Plus, this is sort of related but I believe there are some studies that show how parasitic insects and other arthropods are able to expand their ranges northward, and stay active longer due to the warmer winters.
 

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Hey +2, you're in NH too; I'm curious what you do for heartworm. I give it every 40 days from October til May, per my holistic vet. The WDJ had an article on heartworm and when I talked to them about it, they said that I'm still fine to do what we've been doing, not the monthly year round that the WDJ recommends (for some parts of the country)

Hey +2, you're in NH too; I'm curious what you do for heartworm. I give it every 40 days from October til May, per my holistic vet. The WDJ had an article on heartworm and when I talked to them about it, they said that I'm still fine to do what we've been doing, not the monthly year round that the WDJ recommends (for some parts of the country)
from May til October, not other way around!
 

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Hey +2, you're in NH too; I'm curious what you do for heartworm. I give it every 40 days from October til May, per my holistic vet. The WDJ had an article on heartworm and when I talked to them about it, they said that I'm still fine to do what we've been doing, not the monthly year round that the WDJ recommends (for some parts of the country)



from May til October, not other way around!
Ozzie and Tyler grew up in Colorado for the first 2 or so years of their life. They got it year round because we were doing a lot of traveling. Now that we have settled in NH, they get heart worm meds April-Oct. How come you do every 40 days instead of the 'standard' 30?

Tyler has lyme disease, as did my first dog, Tucker. I am not sure, but does anyone know if I should still give him preventative? I am not concerned about fleas, as they have never been a problem in my area.
 

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It really really depends on location. I think in NY most vets recommend it either year round or sometimes in the summer months only.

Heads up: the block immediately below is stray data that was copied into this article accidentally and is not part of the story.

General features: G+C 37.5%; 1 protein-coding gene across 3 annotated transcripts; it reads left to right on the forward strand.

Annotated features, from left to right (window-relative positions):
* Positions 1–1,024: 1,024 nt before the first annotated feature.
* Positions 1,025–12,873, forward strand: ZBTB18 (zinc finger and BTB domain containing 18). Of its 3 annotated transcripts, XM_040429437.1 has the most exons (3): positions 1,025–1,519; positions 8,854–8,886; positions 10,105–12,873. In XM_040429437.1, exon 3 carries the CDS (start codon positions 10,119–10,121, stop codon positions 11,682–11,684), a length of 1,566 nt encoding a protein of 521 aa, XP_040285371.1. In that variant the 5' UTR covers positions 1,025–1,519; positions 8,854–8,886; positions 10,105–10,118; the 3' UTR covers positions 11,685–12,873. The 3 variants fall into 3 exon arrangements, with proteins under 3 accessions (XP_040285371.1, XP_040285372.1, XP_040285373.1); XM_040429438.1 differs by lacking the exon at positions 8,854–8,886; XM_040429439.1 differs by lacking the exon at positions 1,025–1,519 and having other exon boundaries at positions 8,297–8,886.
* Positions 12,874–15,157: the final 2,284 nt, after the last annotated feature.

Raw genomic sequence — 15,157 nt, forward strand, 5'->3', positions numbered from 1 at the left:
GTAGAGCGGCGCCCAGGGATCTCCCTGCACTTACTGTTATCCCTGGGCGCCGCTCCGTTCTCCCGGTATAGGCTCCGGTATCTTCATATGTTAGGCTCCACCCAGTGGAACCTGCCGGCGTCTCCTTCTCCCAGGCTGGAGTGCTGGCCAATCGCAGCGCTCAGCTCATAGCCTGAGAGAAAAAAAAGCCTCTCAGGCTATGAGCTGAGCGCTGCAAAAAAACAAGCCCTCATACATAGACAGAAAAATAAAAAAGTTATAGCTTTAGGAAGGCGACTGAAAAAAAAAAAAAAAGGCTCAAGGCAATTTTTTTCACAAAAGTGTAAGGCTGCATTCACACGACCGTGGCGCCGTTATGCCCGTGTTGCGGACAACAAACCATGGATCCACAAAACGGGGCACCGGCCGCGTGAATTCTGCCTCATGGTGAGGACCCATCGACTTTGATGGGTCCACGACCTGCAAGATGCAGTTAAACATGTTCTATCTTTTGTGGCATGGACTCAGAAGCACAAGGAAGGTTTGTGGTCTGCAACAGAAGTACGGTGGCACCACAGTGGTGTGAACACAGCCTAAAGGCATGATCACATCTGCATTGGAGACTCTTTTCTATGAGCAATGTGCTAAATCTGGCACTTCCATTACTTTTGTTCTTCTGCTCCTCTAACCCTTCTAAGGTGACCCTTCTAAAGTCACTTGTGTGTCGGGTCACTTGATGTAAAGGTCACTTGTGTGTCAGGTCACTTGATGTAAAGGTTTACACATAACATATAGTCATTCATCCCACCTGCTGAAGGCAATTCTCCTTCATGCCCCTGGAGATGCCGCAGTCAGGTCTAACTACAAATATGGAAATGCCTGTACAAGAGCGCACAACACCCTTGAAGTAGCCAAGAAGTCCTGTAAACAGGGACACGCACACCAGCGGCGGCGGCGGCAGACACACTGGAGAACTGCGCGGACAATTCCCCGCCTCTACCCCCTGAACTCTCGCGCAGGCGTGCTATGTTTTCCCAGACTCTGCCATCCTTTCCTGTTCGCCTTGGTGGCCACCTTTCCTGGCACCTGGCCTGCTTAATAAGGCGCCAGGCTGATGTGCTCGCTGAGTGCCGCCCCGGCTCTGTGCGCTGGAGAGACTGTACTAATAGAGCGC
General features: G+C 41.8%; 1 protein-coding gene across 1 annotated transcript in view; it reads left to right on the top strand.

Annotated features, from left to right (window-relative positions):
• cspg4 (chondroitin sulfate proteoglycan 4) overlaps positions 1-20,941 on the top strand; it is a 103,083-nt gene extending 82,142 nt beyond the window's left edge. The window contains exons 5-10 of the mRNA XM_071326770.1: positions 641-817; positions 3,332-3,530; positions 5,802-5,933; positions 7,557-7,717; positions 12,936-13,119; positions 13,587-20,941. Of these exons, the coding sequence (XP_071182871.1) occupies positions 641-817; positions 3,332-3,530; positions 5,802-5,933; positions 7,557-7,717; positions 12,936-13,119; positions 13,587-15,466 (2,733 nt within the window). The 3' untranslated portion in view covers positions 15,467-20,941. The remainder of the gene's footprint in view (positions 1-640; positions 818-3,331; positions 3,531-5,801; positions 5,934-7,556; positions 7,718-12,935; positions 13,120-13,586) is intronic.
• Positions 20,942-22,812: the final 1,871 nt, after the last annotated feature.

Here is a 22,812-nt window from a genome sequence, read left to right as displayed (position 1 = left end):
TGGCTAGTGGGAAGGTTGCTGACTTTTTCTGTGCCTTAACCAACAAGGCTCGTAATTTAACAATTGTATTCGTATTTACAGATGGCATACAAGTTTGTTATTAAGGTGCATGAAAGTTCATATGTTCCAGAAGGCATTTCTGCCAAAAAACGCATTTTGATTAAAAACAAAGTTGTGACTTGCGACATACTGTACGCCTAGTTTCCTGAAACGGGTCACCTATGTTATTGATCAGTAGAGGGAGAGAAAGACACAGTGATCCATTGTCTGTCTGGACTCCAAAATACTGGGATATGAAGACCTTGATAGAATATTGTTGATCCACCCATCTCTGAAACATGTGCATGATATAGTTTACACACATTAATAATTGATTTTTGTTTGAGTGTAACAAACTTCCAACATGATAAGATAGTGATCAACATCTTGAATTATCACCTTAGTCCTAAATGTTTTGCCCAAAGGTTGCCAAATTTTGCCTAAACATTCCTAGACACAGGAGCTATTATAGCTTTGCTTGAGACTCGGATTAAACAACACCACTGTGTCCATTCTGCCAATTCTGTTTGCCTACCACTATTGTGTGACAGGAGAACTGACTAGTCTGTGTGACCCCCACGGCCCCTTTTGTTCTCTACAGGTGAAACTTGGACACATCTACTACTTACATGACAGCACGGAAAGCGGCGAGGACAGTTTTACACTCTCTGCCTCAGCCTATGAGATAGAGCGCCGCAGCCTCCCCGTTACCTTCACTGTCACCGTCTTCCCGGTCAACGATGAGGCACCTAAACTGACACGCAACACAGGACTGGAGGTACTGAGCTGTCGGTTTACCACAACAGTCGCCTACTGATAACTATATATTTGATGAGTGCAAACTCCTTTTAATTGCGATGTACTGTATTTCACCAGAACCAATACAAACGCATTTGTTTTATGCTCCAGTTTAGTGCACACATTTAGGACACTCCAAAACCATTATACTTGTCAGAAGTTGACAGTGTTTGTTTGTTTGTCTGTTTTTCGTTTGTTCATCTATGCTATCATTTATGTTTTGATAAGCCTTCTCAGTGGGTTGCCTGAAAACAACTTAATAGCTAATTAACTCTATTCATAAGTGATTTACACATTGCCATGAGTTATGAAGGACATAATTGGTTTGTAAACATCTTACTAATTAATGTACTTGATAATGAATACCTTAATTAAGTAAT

Here in Vancouver, Canada, heart worm and flea medication isn't recommended at all anytime during the year unless you plan to travel with your dog to HW infested areas.
 

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I will use Frontline plus until we have a hard freeze , usually through December and start back the last of march or April for sure. This tear ticks have been bad so I will not take any chances.
 

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Ozzie and Tyler grew up in Colorado for the first 2 or so years of their life. They got it year round because we were doing a lot of traveling. Now that we have settled in NH, they get heart worm meds April-Oct. How come you do every 40 days instead of the 'standard' 30?

Tyler has lyme disease, as did my first dog, Tucker. I am not sure, but does anyone know if I should still give him preventative? I am not concerned about fleas, as they have never been a problem in my area.
I had read a few years back that it's good for 45 days but they tell you every 30, so you'll be sure to give it. I'm anal and never miss a dose so I do every 40. My holistic vet said to do it this way too. She doesn't tell everyone to, it depends if you're someone who forgets easily. I'm not LOL
 

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Discussion Starter #20
I also thought I didn't need to use it all year round and stopped it in the winter. Then, we went skiing at the end of December in upstate NY, where the back woods were literally frozen in a 6 inch layer of ice.

Came back after a week, found 2 engorged deer ticks on Soro. Did blood tests, found he had lyme disease. No symptoms were shown, so thankfully we saw those ticks and took him to the vets. It's now maybe 3 years later and this lameness issue that I've posted multiple threads about... Our vet thinks it *could* still be lyme disease from that incident long ago.

I agree that it depends on your area and what your vet advises, but Soro gets heartworm, tick, flea etc. medication all year round.
Plus, this is sort of related but I believe there are some studies that show how parasitic insects and other arthropods are able to expand their ranges northward, and stay active longer due to the warmer winters.
Well this gives me pause, especially since I live in what many people consider "upstate NY" (really it's central, but I think some people consider everything except NYC "upstate"). Maybe it's safer to just leave it on him. Now I'm more confused than ever!